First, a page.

On Monday, the Supreme Court ruled against one of the Obama administration’s primary battle victories in the so-called war on coal. The court decided that the government hadn’t appropriately considered the economic cost to the coal industry of new rules designed to limit toxic mercury emissions. But buck up, environmentalists. The defeat for the Environmental Protection Agency probably won’t make much of a difference.
At the heart of the court’s decision was a dispute about the benefits of cracking down on mercury pollution from coal burning. From USA Today:
While the estimated annual cost of $9.6 billion is not widely disputed, the cost-benefit ratio is. Opponents said the benefits are as low as $4 million a year. Proponents said when all secondary pollutants are considered, they’re as high as $90 billion.
Under the Clean Air Act, regulations like this must be “appropriate and necessary.” The Supreme Court took the side of the opponents and ruled that the rules did not fit that mandate. “One would not say that it is even rational, never mind ‘appropriate,’ to impose billions of dollars in economic costs in return for a few dollars in health or environmental benefits,” wrote Justice Antonin Scalia, in the majority opinion. “No regulation is ‘appropriate’ if it does significantly more harm than good.”
The ruling has been widely interpreted as a setback for Obama’s second-term focus on the environment, but a close reading of the ruling shows that not a whole lot will actually change. My Slate colleague Mark Stern has the main takeaway:
This ruling does not invalidate the mercury regulations altogether. Rather, it simply requires the EPA to reconsider costs to power plants before deciding whether the regulations are “appropriate and necessary.” Presuming it considers these costs and decides that the regulations remain necessary, the EPA may again impose the new emissions standards.
Today’s ruling is essentially just a delay in what is likely to be an inevitable crackdown on coal emissions. “It is very likely that the mercury rule will ultimately be upheld, and that it will remain in place as the legal process continues,” Richard Revesz, director of the Institute for Policy Integrity and dean emeritus of NYU Law School, said in a press release.
Long after it was first discovered that there’s a lot of energy stored in those dirty black rocks, coal remains one of the world’s leading power sources.* Regardless of Monday’s Supreme Court decision, that is changing.
Coal use in America is dying a long, slow death as cheaper and cleaner sources of energy emerge. This historic shift has been led by a boom in domestic natural gas, quickly expanding sources of cheap renewable energy, and awareness of coal’s damaging effects on public health and the environment. Earlier this year, a study concluded that, in order to preserve a safe and stable climate, the vast majority of the world’s coal reserves must stay in the ground. The Obama administration’s proposed rules, now delayed, essentially just sped up a process that’s taking place anyway.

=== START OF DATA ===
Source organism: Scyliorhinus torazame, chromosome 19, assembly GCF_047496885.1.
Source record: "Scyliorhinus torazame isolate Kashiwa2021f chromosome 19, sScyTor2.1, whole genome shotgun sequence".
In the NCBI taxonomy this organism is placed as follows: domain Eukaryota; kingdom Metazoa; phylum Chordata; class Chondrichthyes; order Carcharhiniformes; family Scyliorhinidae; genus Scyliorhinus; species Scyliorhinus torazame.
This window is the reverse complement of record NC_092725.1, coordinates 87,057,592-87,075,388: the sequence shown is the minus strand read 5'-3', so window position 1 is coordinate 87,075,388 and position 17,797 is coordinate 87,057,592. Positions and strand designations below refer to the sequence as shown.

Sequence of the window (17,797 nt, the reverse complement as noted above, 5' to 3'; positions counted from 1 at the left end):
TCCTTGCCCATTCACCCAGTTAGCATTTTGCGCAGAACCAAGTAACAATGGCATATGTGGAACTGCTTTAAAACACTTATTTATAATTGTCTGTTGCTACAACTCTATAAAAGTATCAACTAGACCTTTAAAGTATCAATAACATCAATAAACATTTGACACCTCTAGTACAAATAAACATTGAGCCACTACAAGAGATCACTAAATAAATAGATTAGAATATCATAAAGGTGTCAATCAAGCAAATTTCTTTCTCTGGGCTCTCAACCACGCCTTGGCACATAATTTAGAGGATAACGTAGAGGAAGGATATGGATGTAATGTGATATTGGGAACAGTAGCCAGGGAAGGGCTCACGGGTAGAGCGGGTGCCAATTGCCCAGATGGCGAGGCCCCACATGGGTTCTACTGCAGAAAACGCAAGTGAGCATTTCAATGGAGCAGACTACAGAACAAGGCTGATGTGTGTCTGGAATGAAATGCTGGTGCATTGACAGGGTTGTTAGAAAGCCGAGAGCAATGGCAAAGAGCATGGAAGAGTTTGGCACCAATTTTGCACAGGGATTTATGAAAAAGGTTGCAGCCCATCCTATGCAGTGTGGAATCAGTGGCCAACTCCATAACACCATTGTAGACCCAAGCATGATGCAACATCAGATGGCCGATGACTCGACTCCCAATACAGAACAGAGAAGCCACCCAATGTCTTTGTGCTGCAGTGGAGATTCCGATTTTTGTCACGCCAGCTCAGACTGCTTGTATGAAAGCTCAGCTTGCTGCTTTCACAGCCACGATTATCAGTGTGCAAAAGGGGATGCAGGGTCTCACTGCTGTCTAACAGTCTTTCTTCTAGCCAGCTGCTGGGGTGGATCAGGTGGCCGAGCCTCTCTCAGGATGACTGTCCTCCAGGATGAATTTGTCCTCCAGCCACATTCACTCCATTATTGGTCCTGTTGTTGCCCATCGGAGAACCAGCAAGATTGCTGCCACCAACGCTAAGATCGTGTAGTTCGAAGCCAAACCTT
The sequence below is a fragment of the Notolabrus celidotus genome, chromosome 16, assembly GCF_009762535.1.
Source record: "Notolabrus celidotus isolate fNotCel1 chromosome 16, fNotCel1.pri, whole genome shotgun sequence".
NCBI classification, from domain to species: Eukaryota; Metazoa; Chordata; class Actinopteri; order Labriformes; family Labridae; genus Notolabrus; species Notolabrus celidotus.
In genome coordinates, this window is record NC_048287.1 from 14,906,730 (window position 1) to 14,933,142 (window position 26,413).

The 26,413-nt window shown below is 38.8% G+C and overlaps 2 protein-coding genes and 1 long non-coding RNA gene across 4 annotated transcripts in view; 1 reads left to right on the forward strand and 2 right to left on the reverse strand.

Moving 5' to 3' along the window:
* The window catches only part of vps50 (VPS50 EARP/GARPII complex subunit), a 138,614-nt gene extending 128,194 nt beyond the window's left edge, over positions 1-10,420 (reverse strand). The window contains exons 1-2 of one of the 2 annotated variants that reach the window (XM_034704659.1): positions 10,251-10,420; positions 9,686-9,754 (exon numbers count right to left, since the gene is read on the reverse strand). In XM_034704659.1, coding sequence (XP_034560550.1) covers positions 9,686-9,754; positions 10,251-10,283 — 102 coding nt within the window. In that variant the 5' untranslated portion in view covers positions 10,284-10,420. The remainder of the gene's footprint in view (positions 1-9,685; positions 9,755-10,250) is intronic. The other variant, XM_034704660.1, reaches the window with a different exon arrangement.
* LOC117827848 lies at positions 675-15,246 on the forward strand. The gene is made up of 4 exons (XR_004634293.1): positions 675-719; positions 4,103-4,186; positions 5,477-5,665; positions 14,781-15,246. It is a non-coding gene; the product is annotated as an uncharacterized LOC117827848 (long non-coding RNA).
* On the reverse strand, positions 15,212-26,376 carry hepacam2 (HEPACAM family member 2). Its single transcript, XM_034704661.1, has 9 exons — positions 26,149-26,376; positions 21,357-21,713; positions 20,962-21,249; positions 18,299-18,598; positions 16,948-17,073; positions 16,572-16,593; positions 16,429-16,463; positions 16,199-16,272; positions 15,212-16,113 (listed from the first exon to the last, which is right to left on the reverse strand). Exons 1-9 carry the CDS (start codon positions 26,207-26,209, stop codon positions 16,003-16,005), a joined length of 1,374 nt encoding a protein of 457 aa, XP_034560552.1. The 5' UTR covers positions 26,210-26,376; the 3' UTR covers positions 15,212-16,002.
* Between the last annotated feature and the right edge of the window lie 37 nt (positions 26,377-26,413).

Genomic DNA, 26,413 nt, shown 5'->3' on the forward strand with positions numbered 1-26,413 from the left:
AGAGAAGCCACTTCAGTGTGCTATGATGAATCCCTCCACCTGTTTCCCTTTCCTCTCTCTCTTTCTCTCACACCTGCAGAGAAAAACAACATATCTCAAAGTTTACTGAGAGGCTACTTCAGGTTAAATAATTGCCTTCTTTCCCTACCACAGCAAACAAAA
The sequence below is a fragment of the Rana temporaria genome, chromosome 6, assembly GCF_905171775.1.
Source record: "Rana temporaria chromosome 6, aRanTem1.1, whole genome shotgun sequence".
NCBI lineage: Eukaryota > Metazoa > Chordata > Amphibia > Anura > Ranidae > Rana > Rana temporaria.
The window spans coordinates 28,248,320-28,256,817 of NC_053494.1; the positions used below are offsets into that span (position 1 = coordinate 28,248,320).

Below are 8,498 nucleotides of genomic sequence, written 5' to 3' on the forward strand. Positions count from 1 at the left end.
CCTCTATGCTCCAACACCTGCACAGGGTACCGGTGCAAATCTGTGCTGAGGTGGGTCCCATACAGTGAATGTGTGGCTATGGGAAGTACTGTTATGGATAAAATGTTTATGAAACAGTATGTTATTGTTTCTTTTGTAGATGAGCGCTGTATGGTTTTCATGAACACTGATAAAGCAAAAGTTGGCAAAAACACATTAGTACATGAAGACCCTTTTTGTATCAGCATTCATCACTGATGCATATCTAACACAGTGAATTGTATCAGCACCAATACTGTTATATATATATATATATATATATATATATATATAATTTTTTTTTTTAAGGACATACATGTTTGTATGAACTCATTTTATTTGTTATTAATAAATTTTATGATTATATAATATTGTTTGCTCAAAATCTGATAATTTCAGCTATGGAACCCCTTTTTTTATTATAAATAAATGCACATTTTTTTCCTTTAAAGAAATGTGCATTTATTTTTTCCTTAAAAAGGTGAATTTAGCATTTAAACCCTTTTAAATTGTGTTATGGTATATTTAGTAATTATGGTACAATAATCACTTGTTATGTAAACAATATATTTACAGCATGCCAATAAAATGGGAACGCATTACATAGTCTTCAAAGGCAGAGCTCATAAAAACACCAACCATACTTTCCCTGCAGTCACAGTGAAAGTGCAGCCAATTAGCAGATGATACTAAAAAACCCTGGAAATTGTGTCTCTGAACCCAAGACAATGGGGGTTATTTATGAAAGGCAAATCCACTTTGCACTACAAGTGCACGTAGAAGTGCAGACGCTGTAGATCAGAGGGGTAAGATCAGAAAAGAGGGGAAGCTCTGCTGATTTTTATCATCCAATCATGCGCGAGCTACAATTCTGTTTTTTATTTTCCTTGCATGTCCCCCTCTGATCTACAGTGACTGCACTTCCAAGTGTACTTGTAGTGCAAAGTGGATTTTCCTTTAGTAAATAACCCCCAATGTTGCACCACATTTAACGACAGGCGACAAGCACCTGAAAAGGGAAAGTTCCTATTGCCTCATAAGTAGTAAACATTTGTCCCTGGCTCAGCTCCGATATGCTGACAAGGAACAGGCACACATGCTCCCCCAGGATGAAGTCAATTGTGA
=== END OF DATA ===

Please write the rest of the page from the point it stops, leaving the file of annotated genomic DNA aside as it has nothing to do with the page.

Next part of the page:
Americans are overwhelmingly in favor of our transition away from coal. Coal use has already peaked in the U.S. and may have also peaked in places like China, years earlier than expected. China burns about as much coal as the rest of the world combined, and Chinese citizens are rightly fed up with how dirty the air there has become—estimates suggest that it contributes to hundreds of thousands of premature deaths each year. Since its release a few months ago, a documentary called Under the Dome has garnered hundreds of millions of views in China. (The Chinese government initially celebrated the film but then censored it.) It seems China, too, now has its own war on coal. Expect other major emitters, like India, to follow.
For a bit, it seemed like America would just send overseas all the coal it wasn’t using at home, but that too looks like a dead end for the industry. U.S. coal exports declined a whopping 17 percent just between 2013 and 2014. Beyond mercury and smog, coal is the most carbon-intensive source of energy, and a huge contributor to climate change. That means the shift away from coal needs to happen as quickly as possible.
After the Supreme Court ruling was released, coal stocks spiked with the prospect of perhaps a few more years delay before the mercury emissions rules go into effect. The stock of Peabody Coal, America’s biggest coal company, closed up more than 9 percent on Monday. But—get this—it is down a whopping 67 percent so far this year. That’s a pretty good indication that Monday’s Supreme Court ruling is a mere blip in a long-term market-driven shift away from coal.
What’s more, Monday’s ruling actually strengthens the government’s case in defending legal challenges to the Obama administration’s plan to reduce power plant emissions. The quirk here is that, according to Clear Air Act scholars, the order of the regulations matters: Coal companies didn’t want to navigate a mandate to reduce carbon emissions after a separate rule to limit mercury was already on the books. If the carbon dioxide rule can be finalized first—which is more likely with Monday’s delay to the mercury rule—it may pave the way for tougher emissions standards to happen sooner. And that just might be the death knell for coal.
*Correction, July 1, 2015: This post originally suggested that coal was discovered 165 years ago. It was discovered long before that; there is archaeological evidence of its use nearly 2,000 years ago in ancient Rome and among the Hopi Indians of the American Southwest more than 700 years ago.